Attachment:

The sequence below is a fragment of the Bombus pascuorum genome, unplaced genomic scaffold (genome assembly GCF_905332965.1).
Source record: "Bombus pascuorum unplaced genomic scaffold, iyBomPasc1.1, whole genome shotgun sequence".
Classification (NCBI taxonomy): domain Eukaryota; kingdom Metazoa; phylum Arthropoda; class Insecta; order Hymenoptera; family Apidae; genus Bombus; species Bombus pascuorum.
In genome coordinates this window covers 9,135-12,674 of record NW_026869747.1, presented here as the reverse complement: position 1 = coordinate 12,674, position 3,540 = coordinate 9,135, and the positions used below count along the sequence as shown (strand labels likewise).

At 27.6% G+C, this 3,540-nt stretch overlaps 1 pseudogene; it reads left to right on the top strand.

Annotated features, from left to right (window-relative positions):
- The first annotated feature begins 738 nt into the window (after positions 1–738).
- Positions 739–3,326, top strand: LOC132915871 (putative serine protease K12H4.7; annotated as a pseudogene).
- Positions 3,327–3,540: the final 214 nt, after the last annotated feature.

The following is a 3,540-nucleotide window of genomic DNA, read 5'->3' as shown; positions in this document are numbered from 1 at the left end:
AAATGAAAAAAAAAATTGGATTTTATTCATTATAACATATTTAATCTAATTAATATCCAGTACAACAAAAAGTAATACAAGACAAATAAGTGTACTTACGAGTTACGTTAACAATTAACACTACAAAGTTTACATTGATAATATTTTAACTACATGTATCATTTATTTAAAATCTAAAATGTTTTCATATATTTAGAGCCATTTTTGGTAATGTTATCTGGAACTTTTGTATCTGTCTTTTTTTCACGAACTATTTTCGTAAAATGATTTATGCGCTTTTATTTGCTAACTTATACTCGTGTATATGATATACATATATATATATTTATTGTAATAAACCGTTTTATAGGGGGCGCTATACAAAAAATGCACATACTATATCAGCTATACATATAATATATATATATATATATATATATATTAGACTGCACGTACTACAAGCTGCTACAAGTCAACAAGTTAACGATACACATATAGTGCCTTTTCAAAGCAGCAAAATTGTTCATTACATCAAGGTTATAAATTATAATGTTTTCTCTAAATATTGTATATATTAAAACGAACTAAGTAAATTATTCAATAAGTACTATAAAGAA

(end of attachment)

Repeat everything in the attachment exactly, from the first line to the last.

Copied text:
The sequence below is a fragment of the Bombus pascuorum genome, unplaced genomic scaffold (genome assembly GCF_905332965.1).
Source record: "Bombus pascuorum unplaced genomic scaffold, iyBomPasc1.1, whole genome shotgun sequence".
Classification (NCBI taxonomy): domain Eukaryota; kingdom Metazoa; phylum Arthropoda; class Insecta; order Hymenoptera; family Apidae; genus Bombus; species Bombus pascuorum.
In genome coordinates this window covers 9,135-12,674 of record NW_026869747.1, presented here as the reverse complement: position 1 = coordinate 12,674, position 3,540 = coordinate 9,135, and the positions used below count along the sequence as shown (strand labels likewise).

At 27.6% G+C, this 3,540-nt stretch overlaps 1 pseudogene; it reads left to right on the top strand.

Annotated features, from left to right (window-relative positions):
- The first annotated feature begins 738 nt into the window (after positions 1–738).
- Positions 739–3,326, top strand: LOC132915871 (putative serine protease K12H4.7; annotated as a pseudogene).
- Positions 3,327–3,540: the final 214 nt, after the last annotated feature.

The following is a 3,540-nucleotide window of genomic DNA, read 5'->3' as shown; positions in this document are numbered from 1 at the left end:
AAATGAAAAAAAAAATTGGATTTTATTCATTATAACATATTTAATCTAATTAATATCCAGTACAACAAAAAGTAATACAAGACAAATAAGTGTACTTACGAGTTACGTTAACAATTAACACTACAAAGTTTACATTGATAATATTTTAACTACATGTATCATTTATTTAAAATCTAAAATGTTTTCATATATTTAGAGCCATTTTTGGTAATGTTATCTGGAACTTTTGTATCTGTCTTTTTTTCACGAACTATTTTCGTAAAATGATTTATGCGCTTTTATTTGCTAACTTATACTCGTGTATATGATATACATATATATATATTTATTGTAATAAACCGTTTTATAGGGGGCGCTATACAAAAAATGCACATACTATATCAGCTATACATATAATATATATATATATATATATATATATTAGACTGCACGTACTACAAGCTGCTACAAGTCAACAAGTTAACGATACACATATAGTGCCTTTTCAAAGCAGCAAAATTGTTCATTACATCAAGGTTATAAATTATAATGTTTTCTCTAAATATTGTATATATTAAAACGAACTAAGTAAATTATTCAATAAGTACTATAAAGAA